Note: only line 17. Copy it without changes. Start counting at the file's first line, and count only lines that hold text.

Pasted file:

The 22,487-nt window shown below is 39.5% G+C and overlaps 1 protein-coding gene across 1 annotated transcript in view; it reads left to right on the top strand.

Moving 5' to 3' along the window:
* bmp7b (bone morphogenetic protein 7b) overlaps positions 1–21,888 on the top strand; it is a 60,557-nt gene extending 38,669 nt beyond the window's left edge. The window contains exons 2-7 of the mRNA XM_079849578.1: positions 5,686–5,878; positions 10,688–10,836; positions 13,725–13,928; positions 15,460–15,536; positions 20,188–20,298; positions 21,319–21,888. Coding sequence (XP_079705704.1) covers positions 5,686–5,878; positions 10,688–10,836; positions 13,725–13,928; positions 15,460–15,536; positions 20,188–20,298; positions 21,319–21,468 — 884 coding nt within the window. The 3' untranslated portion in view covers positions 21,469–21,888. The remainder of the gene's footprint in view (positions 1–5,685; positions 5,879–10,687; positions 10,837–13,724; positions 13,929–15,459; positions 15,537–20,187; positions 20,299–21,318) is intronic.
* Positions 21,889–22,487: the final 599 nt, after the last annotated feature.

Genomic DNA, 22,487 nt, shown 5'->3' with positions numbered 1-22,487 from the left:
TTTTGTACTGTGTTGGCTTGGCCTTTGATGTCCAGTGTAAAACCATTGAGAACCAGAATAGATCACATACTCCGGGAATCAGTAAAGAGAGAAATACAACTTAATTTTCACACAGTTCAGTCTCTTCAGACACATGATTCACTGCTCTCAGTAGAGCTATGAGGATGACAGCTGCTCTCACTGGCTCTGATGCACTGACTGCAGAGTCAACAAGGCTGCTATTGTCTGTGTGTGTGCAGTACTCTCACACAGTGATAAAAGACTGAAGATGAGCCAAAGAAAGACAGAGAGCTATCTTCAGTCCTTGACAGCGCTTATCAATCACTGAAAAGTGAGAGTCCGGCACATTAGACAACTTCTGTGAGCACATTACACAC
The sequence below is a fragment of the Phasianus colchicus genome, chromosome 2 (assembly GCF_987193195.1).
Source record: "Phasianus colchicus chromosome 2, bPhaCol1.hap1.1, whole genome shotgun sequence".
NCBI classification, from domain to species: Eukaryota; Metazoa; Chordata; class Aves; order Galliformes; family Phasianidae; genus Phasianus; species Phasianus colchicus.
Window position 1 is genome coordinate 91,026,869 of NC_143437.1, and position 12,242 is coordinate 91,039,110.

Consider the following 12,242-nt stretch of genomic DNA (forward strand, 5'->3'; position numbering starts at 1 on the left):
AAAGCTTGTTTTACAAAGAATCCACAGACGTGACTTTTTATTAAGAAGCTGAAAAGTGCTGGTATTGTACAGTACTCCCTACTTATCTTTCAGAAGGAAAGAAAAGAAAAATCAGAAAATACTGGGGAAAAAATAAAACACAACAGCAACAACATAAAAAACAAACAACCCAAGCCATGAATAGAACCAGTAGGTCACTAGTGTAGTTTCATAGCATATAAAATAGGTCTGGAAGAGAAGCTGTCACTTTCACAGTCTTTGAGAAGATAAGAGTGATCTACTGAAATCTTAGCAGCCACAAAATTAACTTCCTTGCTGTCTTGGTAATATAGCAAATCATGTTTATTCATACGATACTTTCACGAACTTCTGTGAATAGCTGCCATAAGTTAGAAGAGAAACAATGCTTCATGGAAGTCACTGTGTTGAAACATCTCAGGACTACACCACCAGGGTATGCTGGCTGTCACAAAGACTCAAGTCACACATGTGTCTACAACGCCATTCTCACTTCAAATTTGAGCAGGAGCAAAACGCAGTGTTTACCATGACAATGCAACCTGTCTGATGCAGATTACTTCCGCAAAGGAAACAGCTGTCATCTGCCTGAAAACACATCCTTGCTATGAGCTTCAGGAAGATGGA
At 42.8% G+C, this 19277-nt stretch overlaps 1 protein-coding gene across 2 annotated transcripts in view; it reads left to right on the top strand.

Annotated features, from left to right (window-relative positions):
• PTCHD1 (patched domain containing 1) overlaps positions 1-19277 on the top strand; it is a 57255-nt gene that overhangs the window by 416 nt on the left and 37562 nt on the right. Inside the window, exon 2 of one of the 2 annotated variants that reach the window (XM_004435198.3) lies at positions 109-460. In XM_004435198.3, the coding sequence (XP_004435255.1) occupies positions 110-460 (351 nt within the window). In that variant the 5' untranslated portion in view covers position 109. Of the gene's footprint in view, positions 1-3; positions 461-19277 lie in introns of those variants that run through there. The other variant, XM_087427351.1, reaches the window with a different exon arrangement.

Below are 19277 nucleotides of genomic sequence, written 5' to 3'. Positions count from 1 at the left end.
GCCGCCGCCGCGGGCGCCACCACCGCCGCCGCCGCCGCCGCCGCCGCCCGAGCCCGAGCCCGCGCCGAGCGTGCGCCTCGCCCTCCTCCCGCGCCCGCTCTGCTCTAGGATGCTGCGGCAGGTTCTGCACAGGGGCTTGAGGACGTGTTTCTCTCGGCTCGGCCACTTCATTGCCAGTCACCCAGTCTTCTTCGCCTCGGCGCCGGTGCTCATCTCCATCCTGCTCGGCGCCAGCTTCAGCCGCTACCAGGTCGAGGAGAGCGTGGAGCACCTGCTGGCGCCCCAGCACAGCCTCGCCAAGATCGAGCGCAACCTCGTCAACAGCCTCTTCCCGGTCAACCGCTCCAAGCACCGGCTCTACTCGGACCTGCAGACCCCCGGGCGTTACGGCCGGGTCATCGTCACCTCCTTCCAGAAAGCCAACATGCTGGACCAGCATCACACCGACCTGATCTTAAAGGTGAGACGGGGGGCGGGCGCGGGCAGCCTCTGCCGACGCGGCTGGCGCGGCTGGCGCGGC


GCCGCCGCCGCGGGCGCCACCACCGCCGCCGCCGCCGCCGCCGCCGCCCGAGCCCGAGCCCGCGCCGAGCGTGCGCCTCGCCCTCCTCCCGCGCCCGCTCTGCTCTAGGATGCTGCGGCAGGTTCTGCACAGGGGCTTGAGGACGTGTTTCTCTCGGCTCGGCCACTTCATTGCCAGTCACCCAGTCTTCTTCGCCTCGGCGCCGGTGCTCATCTCCATCCTGCTCGGCGCCAGCTTCAGCCGCTACCAGGTCGAGGAGAGCGTGGAGCACCTGCTGGCGCCCCAGCACAGCCTCGCCAAGATCGAGCGCAACCTCGTCAACAGCCTCTTCCCGGTCAACCGCTCCAAGCACCGGCTCTACTCGGACCTGCAGACCCCCGGGCGTTACGGCCGGGTCATCGTCACCTCCTTCCAGAAAGCCAACATGCTGGACCAGCATCACACCGACCTGATCTTAAAGGTGAGACGGGGGGCGGGCGCGGGCAGCCTCTGCCGACGCGGCTGGCGCGGCTGGCGCGGC